How much do you know about physical therapy? Most people know what PT is, and have a good idea about how it works, but there are some things that the physical therapists at Therapeutic Associates wish everybody knew, that many don’t.
Here are the top 4 things our PTs want you to know about physical therapy.
# 1 — Physical therapists do much more than treat people after surgery or major injuries!
“I wish everybody knew all the different things we treat in physical therapy. So often people know that we treat postoperative conditions or chronic back pain, the classics, but we can also help with so much that’s outside of the typical physical therapy box, including things that aren’t even pain related. Urinary incontinence is a good example, and other pelvic floor conditions. We treat balance dysfunction and address things like fall risk in older adults. There is really just a whole host of things we treat.”
“PT is for so much more than people realize. Maybe you’re sitting at the office, and you just have this problem that’s getting in the way of work – whether it’s shoulder pain or headaches. I love treating headaches – it’s one of the most satisfying things as a physical therapist. Or maybe you just don’t feel strong enough to do the things you want to do around the house, or that you can do your yardwork, but you pay for it for days afterward because your body hurts or is so worn out from it. These are all things PT can help you with.”
# 2 — Physical therapists have extensive education, including a Doctor of Physical Therapy degree!
“I wish everyone knew the educational background of physical therapists and how the knowledge base of PTs is a really valuable tool in the musculoskeletal world. We work very hard on a narrow scope – the musculoskeletal system and neuromuscular systems. This ensures our ability to test, diagnose, and rehabilitate these types of injuries/problems effectively and efficiently. If the general population and even clinical providers knew that PTs have a doctor-level degree and understood the depth of our knowledge, they would likely be more inclined to choose physical therapy first in an episode of care. I’m commonly met with surprise from patients whose symptoms improve quickly with physical therapy, and if they knew the level of education and training we have, they wouldn’t enter PT with any doubt.”
“The extensive education that physical therapists have is designed to put us at the top of all medical providers when it comes to how people’s bodies move and what impacts their function. The Doctor of Physical Therapy degree (DPT) ensures that PTs have the knowledge and experience to assess injuries, pain and dysfunction and to provide an expert diagnosis and plan for recovery. When someone is sick, they should see their primary care doctor, but I want everyone to know that PTs are the optimal first-choice provider to go to when it hurts to move a certain way or when they stop doing something they love because of pain or discomfort.”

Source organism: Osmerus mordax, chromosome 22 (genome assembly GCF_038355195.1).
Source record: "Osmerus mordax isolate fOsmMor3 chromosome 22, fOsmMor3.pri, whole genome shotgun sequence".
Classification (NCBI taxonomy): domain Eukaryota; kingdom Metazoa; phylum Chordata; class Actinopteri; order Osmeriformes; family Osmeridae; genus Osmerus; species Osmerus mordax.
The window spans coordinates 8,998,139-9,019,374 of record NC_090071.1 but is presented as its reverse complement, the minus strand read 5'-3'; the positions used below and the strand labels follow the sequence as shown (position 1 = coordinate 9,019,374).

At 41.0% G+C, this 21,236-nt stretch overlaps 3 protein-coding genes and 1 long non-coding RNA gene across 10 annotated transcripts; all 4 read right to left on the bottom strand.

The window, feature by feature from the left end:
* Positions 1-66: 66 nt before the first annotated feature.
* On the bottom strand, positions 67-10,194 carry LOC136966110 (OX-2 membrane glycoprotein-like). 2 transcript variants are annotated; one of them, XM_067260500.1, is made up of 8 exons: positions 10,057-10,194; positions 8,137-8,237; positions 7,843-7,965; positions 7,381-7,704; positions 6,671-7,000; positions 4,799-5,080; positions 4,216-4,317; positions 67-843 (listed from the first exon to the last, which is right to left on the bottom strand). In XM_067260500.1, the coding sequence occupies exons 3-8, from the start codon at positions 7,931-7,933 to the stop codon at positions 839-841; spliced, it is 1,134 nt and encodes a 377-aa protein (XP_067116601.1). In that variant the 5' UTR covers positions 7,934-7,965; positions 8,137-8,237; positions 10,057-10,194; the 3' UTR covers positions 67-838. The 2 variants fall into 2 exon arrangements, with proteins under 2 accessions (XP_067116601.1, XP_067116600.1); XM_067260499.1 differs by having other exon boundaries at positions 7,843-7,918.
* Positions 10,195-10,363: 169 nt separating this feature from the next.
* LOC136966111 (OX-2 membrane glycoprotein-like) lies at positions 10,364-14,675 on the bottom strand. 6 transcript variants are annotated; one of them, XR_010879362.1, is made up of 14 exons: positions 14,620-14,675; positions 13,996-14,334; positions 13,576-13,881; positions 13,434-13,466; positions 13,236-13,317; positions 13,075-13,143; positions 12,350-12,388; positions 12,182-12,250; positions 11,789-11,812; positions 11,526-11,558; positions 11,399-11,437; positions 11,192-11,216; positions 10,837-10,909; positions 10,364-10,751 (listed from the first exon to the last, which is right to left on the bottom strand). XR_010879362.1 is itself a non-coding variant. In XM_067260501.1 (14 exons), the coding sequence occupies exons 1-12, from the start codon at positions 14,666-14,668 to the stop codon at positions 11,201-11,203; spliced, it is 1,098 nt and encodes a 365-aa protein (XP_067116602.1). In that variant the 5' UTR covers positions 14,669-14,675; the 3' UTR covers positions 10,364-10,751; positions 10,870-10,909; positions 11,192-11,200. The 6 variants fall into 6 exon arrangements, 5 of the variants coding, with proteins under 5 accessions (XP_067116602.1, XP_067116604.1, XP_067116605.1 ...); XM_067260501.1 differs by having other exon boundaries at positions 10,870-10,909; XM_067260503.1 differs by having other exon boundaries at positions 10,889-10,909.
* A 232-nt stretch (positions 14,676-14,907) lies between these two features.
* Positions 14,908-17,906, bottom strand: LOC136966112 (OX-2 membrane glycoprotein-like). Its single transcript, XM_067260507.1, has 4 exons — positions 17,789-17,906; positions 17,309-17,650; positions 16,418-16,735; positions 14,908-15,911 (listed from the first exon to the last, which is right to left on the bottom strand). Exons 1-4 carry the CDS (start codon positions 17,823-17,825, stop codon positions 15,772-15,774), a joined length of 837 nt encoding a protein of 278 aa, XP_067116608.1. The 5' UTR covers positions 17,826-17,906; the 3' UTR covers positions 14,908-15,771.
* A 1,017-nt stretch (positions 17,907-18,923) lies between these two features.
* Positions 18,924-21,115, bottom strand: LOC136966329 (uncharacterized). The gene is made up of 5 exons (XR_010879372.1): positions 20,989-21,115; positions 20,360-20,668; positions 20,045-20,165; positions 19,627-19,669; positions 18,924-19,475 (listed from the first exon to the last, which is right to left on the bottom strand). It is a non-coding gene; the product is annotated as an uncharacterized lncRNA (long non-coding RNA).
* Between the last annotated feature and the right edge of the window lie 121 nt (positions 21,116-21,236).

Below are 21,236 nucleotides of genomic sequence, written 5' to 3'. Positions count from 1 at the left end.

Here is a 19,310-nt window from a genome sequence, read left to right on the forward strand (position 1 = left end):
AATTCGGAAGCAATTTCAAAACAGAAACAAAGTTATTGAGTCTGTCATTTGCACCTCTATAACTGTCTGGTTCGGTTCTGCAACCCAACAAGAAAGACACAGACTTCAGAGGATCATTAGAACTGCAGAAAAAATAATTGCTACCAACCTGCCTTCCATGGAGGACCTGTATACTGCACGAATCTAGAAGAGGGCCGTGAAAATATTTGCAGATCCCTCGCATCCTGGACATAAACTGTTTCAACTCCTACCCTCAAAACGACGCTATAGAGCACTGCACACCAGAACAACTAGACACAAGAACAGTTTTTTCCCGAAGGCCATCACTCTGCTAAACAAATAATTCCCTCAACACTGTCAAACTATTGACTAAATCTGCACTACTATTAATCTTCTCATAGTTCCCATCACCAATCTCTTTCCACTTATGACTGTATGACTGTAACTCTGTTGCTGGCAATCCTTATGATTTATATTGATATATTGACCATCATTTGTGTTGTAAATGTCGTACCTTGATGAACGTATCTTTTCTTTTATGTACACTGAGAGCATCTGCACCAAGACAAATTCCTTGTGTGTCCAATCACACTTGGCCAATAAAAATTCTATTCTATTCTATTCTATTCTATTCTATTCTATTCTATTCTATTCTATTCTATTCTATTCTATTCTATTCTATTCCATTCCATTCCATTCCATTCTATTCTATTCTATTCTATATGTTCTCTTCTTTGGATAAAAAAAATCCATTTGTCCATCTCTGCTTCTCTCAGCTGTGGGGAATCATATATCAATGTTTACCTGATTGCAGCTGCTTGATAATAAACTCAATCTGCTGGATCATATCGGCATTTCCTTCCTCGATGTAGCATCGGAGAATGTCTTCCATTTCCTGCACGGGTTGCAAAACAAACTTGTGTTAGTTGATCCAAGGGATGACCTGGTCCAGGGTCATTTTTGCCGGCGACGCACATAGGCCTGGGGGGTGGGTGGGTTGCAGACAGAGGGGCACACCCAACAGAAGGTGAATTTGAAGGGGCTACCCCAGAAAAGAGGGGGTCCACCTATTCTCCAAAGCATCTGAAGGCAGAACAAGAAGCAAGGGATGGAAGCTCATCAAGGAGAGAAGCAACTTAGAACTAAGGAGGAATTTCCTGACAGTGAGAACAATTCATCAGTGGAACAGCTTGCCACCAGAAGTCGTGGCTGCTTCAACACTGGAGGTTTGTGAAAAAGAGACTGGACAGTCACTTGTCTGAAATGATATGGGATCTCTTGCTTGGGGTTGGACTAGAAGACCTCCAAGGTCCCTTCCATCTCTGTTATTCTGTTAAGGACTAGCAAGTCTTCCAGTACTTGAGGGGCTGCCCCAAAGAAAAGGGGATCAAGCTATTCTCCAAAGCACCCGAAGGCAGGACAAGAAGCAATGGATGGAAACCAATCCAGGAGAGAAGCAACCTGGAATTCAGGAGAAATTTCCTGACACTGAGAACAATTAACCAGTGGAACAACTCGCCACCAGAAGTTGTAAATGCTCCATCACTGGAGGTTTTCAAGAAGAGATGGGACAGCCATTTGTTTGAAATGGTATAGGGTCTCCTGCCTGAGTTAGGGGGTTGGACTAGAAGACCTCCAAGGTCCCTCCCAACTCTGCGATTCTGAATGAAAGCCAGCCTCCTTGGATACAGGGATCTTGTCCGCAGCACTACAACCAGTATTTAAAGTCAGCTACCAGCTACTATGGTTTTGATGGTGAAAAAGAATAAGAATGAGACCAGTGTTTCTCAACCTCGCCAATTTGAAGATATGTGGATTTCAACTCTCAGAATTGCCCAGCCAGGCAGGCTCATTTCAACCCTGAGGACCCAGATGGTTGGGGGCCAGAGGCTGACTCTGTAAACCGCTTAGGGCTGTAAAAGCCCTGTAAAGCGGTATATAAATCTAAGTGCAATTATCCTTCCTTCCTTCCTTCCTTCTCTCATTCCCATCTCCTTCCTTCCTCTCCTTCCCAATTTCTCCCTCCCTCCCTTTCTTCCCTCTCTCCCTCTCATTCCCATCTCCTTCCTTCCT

# 3 — Everyone has direct access to physical therapy without a referral – you don’t need to visit a physician before seeking care from a PT!
“I wish everyone knew that it is within the scope of practice for physical therapists to see patients without a referral from a physician or any other medical provider. In every state, people have direct access to physical therapists. There can be some requirements or qualifications for insurance coverage, which varies between carriers and even between plans, but front office staff at our clinics can verify your benefits – including direct access coverage. By coming to physical therapy first, you avoid unnecessary delays, interventions and costs to treatment and will get better faster.”
“If everyone knew about direct access, people could get better faster, while also spending less. Instead of waiting for a visit with your primary care doctor, going to urgent care or waiting for a specialist, you can come straight to PT and often can begin treatment right away. Furthermore, physical therapists are extensively educated and highly skilled in assessing patients and evaluating if PT is right for them. Differential diagnosis (figuring out what is contributing to a patient’s problem) is one of the top skills of a PT, so patients are in excellent hands going to PT first and can rest assured their therapist will advise them to seek other medical attention if needed.”
Want to know more?
Review the FAQ section on our Direct Access page, and check out our blog — 5 Facts About the Benefit of Direct Access to Physical Therapy.
A new report by the American Physical Therapy Association shows the economic value of physical therapy in the United States. This video summarizes the findings.
# 4 — Physical therapy is not a one-size-fits-all treatment approach!
“I wish more people knew that you can trust your physical therapist to meet you where you are versus having to conform into some ideal of a patient. I think more people would seek to partner with a physical therapist if they knew that it is not structured, but is dynamic in how it can meet their specific needs. We really listen. What’s meaningful to them – lifting their child in and out of the pool 50 times a day in the summer? Being able to ski moguls in the winter? Within our profession we have the gift of time, so we have the opportunity to learn about our patients and can tie their program to the things they really love, the things that bring their lives richness.”
“Understanding what motivates their patients enables physical therapists to create customized treatment plans that lead to the best possible outcomes. By focusing on the meaning behind their patients’ goals, the practitioners avoid a cookie-cutter approach and bypass the idea of prescribing general exercises for the injury or condition they’re addressing. Instead, every plan of care is specific to individual patients and to exactly what they want and need to get out of physical therapy.”